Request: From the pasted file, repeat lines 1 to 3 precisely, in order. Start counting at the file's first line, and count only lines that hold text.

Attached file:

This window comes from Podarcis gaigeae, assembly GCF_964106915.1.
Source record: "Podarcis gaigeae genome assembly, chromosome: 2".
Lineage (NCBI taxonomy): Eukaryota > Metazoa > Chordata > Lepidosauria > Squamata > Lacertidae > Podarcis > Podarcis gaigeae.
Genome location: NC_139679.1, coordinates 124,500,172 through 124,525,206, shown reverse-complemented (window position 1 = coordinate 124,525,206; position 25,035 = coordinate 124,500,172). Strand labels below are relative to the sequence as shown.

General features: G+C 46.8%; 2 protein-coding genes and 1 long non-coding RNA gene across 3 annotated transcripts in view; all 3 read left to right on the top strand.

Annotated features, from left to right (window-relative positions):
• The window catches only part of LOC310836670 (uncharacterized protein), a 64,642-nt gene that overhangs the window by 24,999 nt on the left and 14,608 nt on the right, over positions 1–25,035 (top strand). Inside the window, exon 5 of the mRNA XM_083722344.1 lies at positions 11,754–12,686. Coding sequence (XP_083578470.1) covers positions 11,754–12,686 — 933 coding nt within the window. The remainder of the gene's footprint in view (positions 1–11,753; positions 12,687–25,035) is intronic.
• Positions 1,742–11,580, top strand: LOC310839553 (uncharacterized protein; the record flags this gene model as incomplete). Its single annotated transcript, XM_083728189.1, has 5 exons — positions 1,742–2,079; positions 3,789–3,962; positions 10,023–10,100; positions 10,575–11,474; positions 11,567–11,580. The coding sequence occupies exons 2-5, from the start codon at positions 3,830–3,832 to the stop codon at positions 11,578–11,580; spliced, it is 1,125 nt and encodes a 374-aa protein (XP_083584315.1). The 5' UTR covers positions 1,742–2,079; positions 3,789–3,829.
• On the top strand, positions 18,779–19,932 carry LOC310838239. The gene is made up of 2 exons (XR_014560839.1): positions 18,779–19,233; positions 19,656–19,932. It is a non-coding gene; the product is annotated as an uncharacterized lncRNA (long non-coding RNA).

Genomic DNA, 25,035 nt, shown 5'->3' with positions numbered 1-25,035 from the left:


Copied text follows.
This window comes from Podarcis gaigeae, assembly GCF_964106915.1.
Source record: "Podarcis gaigeae genome assembly, chromosome: 2".
Lineage (NCBI taxonomy): Eukaryota > Metazoa > Chordata > Lepidosauria > Squamata > Lacertidae > Podarcis > Podarcis gaigeae.